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Endogenous prostaglandin E2 modulates calcium-induced differentiation in human skin keratinocytes.

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Department of Dermatology, University of California, San Francisco.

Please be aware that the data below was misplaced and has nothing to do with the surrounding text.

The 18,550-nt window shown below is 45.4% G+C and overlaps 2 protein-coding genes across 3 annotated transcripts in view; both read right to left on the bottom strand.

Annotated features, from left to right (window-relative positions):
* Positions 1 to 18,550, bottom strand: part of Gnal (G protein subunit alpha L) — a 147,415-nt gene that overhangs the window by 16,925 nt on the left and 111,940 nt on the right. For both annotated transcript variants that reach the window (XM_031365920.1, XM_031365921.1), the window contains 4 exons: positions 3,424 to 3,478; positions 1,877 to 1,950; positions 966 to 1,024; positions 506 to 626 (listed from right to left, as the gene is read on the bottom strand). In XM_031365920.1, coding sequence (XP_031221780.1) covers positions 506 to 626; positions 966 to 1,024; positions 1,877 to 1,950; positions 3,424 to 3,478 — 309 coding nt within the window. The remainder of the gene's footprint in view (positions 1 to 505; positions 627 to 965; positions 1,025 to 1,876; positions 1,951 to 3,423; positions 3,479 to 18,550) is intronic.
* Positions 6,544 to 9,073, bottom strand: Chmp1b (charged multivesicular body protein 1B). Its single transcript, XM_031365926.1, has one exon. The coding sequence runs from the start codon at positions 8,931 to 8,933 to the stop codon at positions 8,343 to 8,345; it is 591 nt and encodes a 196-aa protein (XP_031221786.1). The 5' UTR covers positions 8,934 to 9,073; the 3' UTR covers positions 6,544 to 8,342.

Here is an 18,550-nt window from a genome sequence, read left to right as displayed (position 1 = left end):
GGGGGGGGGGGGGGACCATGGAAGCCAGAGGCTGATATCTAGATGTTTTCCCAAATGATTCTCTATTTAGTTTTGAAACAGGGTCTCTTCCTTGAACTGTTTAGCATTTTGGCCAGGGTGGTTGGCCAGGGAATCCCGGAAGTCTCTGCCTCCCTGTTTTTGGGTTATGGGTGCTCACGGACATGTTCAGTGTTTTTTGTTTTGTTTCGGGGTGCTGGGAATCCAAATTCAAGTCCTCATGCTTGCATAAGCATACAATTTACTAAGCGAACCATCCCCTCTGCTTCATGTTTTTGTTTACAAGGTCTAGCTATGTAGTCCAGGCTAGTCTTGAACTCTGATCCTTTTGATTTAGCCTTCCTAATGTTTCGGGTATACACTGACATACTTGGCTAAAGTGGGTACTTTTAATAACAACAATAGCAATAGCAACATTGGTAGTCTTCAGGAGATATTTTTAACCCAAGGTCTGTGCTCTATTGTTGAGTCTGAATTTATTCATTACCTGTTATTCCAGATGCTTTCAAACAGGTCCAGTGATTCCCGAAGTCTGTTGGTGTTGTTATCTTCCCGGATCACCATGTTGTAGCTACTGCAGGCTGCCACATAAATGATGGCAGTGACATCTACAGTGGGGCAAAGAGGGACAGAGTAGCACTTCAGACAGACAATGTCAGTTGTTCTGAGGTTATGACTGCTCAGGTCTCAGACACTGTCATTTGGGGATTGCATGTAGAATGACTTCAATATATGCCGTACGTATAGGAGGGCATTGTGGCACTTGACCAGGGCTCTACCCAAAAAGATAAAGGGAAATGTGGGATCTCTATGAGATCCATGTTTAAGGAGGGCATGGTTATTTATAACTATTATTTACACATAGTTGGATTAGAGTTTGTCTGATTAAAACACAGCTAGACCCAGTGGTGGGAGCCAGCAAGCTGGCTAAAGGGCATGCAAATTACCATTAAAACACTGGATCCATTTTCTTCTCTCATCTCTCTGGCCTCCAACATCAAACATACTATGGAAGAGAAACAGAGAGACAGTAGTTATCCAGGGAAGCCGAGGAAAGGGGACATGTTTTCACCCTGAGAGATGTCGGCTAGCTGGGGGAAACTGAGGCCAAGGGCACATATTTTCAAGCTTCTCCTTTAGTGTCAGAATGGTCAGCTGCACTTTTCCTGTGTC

The concentration of extracellular calcium appears critical to the initiation of keratinocyte differentiation. Prostaglandins (PGs) have also been implicated in cell differentiation. Consequently, the participation of endogenous eicosanoids in calcium-induced differentiation of human keratinocytes was evaluated in vitro. Our results demonstrate that: (1) exogenously introduced PGE2, the major keratinocyte-derived eicosanoid, but not prostaglandin I2 (PGI2) or its stable metabolite 6-keto-PGF1 alpha, enhances calcium-induced cornified envelope formation, an established marker of keratinocyte differentiation; (2) increasing extracellular calcium increased endogenous PGE2 synthesis by cultured keratinocytes; (3) blocking endogenous PGE2 synthesis with indomethacin significantly suppresses calcium-induced formation of the cornified envelope; and (4) adding back PGE2 to indomethacin-treated keratinocytes is able to re-establish the control level of cornified envelope formation following stimulation by calcium. These data document the participation of endogenously generated PGE2 in the modulation of calcium-induced differentiation by human keratinocytes.

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